From PRnewswire.com - COVID-19 has now affected the way we talk. Think about it, when have you ever even heard the words coronavirus and COVID-19 before this all started?

Never? You're not alone, especially since COVID-19 is just the name for the latest novel strain of coronavirus. Since we are all very well aware of these words now, Dictionary.com has added them plus a few more, with definitions to their website.

Some of the new words they've added are novel coronavirus, COVID-19shelter-in-place, and even the slang word rona. They've also given definitions to words like novel, PPE, and social distance.

These words and definitions may be new to us now, but will also be words we use with regularity from here on out.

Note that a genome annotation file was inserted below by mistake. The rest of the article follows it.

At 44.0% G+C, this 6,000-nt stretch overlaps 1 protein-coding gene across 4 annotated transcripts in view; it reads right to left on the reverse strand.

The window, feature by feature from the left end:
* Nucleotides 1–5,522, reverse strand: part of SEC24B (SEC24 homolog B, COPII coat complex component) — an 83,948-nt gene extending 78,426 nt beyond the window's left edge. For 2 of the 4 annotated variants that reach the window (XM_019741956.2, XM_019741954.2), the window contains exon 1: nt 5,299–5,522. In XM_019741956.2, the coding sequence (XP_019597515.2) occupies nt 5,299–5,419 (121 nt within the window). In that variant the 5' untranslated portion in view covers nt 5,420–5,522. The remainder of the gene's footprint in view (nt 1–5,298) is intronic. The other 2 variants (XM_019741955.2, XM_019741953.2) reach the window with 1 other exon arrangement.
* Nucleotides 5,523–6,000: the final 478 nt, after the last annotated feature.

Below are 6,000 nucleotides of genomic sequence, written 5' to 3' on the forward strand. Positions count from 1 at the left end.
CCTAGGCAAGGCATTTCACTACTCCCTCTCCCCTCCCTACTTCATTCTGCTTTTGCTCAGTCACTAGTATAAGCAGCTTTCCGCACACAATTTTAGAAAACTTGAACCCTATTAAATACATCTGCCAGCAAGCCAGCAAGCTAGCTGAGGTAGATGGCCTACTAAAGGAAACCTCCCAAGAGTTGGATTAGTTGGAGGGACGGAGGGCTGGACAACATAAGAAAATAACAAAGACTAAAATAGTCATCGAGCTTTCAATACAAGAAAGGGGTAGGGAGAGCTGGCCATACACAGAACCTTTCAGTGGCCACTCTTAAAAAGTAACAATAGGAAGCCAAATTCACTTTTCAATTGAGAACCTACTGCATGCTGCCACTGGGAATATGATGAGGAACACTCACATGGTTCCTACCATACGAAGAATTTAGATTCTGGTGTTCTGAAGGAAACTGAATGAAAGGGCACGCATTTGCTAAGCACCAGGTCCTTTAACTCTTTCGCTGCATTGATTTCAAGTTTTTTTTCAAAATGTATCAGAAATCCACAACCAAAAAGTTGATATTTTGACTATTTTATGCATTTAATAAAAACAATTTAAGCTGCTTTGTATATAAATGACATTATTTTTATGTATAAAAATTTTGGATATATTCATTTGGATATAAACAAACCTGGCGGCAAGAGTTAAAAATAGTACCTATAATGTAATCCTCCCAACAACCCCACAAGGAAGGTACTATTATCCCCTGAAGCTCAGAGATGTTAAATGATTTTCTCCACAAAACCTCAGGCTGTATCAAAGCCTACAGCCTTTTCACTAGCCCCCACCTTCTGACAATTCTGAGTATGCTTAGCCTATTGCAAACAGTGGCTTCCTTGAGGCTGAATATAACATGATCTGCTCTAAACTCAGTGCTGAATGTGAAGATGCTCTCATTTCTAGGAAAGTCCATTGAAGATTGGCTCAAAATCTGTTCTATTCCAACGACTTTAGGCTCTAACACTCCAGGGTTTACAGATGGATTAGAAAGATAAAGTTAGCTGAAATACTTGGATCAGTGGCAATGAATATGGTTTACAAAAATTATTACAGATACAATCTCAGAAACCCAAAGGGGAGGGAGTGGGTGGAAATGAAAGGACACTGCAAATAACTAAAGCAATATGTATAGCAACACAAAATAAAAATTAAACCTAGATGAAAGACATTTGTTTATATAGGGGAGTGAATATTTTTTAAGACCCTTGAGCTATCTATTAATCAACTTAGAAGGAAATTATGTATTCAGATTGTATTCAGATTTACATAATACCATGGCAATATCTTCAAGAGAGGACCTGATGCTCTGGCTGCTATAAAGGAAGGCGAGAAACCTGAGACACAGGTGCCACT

Dictionary.com also comes out with it's "word of the year" every year in December. My money's on COVID-19, which is defined as coronavirus disease 2019: a potentially severe respiratory illness caused by a coronavirus and characterized by fever, coughing, and shortness of breath. Thanks, Dictionary.com.

In case you're curious, existential was the 2019 Word of the Year. It's almost prophetic.

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